August 11, 2016
Black-billed magpies and American crows, both members of the clever corvid family of birds, have adapted comfortably to life in urban and suburban communities. In Jackson Hole, Wyoming, the two species often nest nearby each other in backyards and parks. Nesting near their much larger crow cousins affords magpies a margin of extra safety from a common enemy—ravens, an even larger corvid species.
"Ravens are notorious nest raiders," said Rhea Esposito, an educational program leader at the Cary Institute of Ecosystem Studies. During her graduate work at the University of Louisiana at Lafayette, Esposito studied how birds associate during nesting season. Smaller birds sometimes nest near larger species to benefit from their more aggressive defense against predators. Research has tended to focus on the protection side of the relationship. But what about competition? Do magpies pay a food penalty for nesting near larger rivals? Or do the smaller birds compensate with bold pursuit of new food sources?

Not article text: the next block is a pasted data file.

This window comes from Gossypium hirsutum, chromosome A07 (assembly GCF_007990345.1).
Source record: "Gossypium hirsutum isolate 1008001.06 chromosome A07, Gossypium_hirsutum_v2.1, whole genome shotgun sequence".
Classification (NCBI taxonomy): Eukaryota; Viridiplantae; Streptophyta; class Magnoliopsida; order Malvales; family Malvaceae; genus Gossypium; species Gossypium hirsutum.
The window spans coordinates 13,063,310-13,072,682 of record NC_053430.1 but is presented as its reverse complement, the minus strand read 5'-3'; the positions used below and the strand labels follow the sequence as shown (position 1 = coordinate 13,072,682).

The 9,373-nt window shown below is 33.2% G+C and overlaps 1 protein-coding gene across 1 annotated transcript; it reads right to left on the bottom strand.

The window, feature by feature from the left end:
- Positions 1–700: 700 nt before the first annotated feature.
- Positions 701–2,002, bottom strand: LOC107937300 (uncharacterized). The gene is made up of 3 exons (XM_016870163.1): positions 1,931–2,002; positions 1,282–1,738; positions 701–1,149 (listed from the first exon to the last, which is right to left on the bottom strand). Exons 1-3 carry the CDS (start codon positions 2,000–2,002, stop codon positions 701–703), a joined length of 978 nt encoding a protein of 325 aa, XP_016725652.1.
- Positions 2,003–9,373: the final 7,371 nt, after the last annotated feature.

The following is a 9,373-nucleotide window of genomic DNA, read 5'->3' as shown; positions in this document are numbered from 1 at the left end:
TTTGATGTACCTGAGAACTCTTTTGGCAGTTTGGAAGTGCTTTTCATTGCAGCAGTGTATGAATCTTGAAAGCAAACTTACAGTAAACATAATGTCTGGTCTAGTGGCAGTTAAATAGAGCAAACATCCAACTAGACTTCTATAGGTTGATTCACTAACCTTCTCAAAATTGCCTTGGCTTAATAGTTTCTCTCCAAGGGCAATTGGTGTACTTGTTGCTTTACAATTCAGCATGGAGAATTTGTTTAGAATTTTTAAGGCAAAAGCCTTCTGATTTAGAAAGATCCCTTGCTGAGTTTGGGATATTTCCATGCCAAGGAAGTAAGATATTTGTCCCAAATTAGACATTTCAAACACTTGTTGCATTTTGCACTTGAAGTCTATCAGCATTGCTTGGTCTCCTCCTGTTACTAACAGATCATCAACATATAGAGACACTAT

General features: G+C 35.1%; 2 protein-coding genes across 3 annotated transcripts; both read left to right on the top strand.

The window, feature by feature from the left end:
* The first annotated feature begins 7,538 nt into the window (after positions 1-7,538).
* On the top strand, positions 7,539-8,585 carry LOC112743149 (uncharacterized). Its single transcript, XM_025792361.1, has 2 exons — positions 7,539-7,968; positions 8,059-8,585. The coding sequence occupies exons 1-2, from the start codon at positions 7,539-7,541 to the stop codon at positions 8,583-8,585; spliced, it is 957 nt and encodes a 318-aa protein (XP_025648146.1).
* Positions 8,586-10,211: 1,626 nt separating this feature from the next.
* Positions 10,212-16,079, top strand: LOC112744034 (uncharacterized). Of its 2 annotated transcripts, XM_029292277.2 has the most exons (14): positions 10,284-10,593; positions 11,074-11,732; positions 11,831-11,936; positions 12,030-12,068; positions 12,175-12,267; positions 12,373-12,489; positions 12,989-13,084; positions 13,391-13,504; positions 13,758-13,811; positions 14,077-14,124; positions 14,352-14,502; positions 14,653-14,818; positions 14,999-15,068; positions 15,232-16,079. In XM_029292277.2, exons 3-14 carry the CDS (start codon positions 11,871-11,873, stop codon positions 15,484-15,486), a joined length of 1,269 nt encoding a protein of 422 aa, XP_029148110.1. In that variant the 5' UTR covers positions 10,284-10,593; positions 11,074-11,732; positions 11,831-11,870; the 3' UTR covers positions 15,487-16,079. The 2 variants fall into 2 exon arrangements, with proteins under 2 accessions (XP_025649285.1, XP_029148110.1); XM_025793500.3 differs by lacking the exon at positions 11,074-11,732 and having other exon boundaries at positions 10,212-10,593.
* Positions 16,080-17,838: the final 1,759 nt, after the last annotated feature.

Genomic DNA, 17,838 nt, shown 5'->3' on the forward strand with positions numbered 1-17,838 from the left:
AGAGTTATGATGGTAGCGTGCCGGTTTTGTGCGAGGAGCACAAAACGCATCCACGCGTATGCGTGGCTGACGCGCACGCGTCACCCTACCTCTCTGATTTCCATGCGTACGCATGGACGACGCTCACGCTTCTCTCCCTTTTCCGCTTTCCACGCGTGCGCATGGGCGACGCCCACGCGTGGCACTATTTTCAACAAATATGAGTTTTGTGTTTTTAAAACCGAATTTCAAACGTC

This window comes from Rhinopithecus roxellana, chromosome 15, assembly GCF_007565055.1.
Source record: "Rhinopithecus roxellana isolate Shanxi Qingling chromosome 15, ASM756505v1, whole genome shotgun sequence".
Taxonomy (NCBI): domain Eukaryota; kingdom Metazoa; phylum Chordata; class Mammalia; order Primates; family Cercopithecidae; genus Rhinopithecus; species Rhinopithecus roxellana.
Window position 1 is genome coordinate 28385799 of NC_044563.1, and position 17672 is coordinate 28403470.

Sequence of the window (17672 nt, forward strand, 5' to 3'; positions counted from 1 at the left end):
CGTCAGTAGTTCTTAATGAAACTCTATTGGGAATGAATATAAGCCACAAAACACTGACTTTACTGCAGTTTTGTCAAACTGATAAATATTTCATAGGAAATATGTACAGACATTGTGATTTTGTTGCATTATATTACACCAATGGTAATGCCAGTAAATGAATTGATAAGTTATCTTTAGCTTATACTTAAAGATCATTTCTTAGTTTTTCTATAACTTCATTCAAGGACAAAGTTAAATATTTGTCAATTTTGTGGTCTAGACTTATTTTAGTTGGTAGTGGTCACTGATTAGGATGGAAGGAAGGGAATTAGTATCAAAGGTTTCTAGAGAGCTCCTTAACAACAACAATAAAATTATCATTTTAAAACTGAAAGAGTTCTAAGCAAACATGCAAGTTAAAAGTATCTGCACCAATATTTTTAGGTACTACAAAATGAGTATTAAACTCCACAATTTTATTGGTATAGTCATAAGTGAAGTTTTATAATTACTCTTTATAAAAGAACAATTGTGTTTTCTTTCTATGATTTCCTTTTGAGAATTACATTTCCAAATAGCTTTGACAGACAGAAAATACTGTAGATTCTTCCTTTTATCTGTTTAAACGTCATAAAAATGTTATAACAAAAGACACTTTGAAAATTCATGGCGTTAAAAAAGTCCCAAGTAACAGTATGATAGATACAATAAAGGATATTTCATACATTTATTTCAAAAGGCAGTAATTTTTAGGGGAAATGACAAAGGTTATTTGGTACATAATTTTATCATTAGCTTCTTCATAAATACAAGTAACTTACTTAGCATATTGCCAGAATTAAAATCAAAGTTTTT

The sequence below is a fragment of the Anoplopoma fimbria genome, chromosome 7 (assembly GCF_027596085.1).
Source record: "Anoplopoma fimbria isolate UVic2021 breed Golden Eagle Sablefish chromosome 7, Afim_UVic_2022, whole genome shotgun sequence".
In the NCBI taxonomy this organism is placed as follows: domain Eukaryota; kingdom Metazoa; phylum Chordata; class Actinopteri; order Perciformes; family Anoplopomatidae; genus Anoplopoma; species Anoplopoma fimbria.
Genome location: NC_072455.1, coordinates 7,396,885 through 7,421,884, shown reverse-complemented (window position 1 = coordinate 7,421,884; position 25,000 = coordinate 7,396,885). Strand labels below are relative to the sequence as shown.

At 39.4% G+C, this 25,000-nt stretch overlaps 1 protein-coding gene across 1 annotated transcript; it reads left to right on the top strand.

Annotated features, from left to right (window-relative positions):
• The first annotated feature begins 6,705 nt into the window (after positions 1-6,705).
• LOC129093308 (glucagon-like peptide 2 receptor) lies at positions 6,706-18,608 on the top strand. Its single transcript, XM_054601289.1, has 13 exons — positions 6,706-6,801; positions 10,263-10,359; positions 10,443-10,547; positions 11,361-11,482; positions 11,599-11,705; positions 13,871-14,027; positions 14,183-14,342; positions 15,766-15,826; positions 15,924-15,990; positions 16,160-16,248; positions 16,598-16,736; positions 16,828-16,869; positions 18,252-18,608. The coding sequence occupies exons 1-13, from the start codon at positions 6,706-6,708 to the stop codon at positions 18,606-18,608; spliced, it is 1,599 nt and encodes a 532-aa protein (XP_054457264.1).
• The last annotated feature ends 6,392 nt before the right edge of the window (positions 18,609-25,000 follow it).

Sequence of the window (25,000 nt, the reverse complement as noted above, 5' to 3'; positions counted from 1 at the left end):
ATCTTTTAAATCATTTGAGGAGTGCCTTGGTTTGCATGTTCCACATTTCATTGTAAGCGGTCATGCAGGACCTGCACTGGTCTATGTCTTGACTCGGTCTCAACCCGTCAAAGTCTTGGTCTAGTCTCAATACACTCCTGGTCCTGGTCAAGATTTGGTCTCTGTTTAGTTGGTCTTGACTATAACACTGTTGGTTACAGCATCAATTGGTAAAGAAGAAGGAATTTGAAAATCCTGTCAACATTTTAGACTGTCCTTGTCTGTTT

To find out which of the two corvids were more intrepid snack scouts, Esposito presented breeding pairs with a set of Cheetos challenges. She will present her results today at the 101st Annual Meeting of the Ecological Society of America in Fort Lauderdale, Florida, during a session on animal Behavior.
"Cheetos are not the healthiest food, but the birds like them a lot," said Esposito. "And because they are bright orange, it was really easy to observe when the birds completed the task."
Esposito set out Cheetos near nests and settled in to watch the birds fly down to investigate. Magpies moved on the unfamiliar food an average of 20 seconds faster that crows, which eyed the orange treats with more suspicion, pausing longer before picking them up. Once having identified Cheetos as food, however, crows were more apt to steal.